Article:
Remember the lion pride that featured in the first hunt that I witnessed? This pride is perhaps seen most often by those who visit Okaukuejo, as their base is just a 10 minute drive from the camp along a Etosha’s most busy highway.
I see this pride multiple times on each visit as my usual drives takes me through much of their pride lands. During my previous visits, I had seen the adult members of the pride, but never any young ones. Although, there was one instance last year when a female – who clearly had very young cubs – I saw at the Nebrowni waterhole drank quickly, rolled around in elephant dung and walked away briskly into the bushes. Whether the rolling was to mask her scent or using it as a natural bug deterrent I am not smart enough to say. Whatever it was, the fact that she successfully protected her young cubs is there for us to see now! I was very happy to see the not-so-young cubs joining their mother into the open and sitting by the roadsides with the rest of the pride. If their mother is anything like human mothers, then there is no doubt that she is one proud parent because her babies are incredibly beautiful (but, isn’t that the case with all living things? :-).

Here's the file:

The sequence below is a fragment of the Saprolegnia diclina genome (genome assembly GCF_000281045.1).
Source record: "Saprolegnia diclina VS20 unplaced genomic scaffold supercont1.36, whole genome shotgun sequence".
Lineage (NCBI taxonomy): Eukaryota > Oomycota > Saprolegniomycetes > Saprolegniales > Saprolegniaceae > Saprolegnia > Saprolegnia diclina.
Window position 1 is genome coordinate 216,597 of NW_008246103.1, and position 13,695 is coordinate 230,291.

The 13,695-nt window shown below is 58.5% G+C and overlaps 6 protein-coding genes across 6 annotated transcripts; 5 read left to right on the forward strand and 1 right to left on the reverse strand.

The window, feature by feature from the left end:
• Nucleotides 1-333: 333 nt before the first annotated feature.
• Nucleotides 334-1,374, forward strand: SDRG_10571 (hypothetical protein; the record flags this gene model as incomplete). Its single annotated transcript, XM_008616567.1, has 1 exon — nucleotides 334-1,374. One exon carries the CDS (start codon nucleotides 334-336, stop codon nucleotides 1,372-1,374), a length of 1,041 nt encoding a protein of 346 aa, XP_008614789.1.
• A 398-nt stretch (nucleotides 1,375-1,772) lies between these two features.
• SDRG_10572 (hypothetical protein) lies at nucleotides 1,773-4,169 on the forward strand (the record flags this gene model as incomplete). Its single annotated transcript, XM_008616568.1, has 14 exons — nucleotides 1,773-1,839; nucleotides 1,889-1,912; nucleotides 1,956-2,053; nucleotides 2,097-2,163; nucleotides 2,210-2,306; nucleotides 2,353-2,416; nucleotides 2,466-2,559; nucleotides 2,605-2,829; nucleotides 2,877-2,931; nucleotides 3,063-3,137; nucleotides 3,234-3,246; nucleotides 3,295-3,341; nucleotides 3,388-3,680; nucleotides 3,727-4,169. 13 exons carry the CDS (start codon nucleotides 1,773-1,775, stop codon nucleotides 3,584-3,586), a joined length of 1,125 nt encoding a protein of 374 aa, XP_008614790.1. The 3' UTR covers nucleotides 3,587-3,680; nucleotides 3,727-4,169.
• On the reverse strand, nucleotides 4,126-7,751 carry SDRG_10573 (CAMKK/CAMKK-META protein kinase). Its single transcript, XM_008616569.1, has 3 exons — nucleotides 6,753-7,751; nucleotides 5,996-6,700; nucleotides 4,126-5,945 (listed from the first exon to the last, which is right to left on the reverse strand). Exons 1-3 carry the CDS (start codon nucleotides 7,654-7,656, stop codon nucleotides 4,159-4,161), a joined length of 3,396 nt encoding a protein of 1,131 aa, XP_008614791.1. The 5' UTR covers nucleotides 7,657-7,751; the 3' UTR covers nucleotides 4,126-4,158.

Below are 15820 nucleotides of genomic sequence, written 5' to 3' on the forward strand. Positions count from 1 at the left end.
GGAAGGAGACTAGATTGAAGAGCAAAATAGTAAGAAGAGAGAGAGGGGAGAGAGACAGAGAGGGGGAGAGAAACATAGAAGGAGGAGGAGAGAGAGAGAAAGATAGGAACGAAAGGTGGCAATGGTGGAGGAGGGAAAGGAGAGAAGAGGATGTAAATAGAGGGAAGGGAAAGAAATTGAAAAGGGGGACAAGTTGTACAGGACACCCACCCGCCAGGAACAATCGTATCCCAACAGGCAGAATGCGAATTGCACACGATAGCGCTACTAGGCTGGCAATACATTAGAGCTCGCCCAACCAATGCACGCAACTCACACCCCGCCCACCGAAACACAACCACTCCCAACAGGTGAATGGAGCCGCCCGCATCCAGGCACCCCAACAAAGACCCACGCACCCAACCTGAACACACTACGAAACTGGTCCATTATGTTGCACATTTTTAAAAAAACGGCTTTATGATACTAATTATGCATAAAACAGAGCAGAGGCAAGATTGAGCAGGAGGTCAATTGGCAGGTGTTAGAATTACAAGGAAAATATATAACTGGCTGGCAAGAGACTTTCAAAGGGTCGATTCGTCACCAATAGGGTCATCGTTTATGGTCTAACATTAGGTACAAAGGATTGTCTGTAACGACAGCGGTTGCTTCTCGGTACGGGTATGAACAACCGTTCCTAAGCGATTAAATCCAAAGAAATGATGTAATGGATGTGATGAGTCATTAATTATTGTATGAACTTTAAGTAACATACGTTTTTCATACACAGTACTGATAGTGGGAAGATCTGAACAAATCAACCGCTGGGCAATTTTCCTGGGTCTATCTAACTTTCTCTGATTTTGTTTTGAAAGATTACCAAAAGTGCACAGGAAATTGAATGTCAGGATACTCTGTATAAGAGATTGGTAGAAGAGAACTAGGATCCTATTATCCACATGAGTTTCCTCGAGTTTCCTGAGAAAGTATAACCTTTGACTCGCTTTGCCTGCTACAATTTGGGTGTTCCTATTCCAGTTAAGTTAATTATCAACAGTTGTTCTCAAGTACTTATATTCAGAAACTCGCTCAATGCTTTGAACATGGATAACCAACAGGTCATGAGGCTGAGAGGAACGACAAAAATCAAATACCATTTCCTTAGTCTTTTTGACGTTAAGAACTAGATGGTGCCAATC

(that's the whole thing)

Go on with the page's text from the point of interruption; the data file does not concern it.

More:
I’ve now spent many hours with the pride this season. While adult lions are among the most boring animals to watch as all they ever do is laze around (Well, they do yawn sometimes, but that’s about all the action that is often seen). However, there is never a dull moment when there are cubs in the mix. Play-stalking, biting, jumping, running, slapping and irritating the big male is all fair game for the cubs. It is so much fun to watch them fool around that you often lose track of time. I’ve now come across these cubs five times, and each time they have been incredibly playful. And it’s such a joy to be with them. How I wish I could be as carefree and happy as a child! Ah, the childhood, we all miss it sometimes. Maybe the lions do too?